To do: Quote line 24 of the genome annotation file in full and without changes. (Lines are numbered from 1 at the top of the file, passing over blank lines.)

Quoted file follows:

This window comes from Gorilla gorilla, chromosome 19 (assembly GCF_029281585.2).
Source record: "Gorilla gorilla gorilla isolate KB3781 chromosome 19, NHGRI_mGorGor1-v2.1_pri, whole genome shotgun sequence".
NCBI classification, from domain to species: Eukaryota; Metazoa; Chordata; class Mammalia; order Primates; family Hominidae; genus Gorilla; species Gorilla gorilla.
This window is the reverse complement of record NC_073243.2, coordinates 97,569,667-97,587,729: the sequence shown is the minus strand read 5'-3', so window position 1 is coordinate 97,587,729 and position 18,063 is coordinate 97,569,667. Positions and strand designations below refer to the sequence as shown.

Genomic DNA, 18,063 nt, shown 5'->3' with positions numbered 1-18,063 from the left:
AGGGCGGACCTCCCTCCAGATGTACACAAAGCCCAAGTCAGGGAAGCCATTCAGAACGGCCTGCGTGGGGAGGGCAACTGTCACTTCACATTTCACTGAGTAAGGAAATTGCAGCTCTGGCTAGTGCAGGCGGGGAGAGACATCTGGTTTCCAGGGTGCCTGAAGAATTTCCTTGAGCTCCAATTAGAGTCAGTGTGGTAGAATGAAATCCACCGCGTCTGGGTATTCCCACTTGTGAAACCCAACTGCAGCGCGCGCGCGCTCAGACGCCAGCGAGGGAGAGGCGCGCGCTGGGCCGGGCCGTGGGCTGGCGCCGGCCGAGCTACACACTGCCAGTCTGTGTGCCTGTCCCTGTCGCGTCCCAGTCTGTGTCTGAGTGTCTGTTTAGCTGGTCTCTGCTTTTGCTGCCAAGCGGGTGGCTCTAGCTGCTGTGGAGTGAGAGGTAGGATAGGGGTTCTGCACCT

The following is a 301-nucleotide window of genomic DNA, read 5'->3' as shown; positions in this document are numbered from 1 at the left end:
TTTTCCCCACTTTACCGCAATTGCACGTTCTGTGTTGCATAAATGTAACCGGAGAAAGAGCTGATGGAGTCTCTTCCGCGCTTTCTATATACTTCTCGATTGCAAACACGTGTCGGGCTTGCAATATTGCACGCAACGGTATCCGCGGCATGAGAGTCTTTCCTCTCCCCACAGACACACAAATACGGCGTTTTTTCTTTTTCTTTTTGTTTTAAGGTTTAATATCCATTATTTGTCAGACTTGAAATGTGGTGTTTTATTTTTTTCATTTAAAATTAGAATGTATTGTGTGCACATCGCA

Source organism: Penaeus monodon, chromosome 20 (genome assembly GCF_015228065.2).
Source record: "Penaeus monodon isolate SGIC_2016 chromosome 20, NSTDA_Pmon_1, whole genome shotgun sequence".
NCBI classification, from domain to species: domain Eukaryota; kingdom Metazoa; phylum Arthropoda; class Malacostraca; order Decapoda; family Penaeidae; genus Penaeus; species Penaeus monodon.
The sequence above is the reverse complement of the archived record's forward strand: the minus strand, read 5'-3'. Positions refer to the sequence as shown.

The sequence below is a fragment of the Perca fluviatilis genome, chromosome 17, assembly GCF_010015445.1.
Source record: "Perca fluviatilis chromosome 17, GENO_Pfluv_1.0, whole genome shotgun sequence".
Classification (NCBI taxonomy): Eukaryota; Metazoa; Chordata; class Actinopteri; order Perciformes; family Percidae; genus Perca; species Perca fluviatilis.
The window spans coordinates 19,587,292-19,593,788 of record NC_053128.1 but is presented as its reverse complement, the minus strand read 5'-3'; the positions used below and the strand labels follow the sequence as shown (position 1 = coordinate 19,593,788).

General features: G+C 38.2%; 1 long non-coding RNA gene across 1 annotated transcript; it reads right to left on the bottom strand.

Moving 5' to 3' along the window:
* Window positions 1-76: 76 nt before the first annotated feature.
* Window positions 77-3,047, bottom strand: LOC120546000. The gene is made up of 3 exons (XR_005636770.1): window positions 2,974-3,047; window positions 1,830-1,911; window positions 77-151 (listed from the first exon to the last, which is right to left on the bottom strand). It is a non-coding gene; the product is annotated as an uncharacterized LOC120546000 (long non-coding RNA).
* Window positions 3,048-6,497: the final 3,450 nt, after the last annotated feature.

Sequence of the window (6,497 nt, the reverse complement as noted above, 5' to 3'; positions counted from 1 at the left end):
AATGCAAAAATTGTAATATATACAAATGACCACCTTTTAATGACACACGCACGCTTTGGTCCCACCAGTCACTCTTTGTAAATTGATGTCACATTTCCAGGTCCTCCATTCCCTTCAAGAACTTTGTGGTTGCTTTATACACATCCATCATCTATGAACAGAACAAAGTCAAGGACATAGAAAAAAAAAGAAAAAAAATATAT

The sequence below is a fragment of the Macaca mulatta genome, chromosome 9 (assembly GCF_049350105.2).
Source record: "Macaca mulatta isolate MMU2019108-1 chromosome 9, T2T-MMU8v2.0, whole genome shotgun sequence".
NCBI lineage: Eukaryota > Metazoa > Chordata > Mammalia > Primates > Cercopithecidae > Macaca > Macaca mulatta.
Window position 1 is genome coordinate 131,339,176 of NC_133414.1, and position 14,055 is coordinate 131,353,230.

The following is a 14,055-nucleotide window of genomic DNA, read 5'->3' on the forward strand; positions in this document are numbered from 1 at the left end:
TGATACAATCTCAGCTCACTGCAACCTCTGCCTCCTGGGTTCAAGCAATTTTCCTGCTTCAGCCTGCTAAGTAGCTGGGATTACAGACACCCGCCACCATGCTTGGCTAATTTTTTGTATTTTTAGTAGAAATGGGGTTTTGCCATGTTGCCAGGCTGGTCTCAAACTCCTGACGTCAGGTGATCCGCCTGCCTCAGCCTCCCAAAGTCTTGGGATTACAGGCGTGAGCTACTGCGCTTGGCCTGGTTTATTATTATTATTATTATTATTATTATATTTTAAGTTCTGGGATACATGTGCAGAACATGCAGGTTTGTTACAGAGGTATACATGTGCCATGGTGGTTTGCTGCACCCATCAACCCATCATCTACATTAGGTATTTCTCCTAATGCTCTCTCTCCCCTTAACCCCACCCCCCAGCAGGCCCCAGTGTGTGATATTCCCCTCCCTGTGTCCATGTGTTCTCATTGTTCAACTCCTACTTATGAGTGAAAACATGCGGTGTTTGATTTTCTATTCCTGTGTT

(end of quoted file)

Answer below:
The sequence below is a fragment of the Macaca mulatta genome, chromosome 9 (assembly GCF_049350105.2).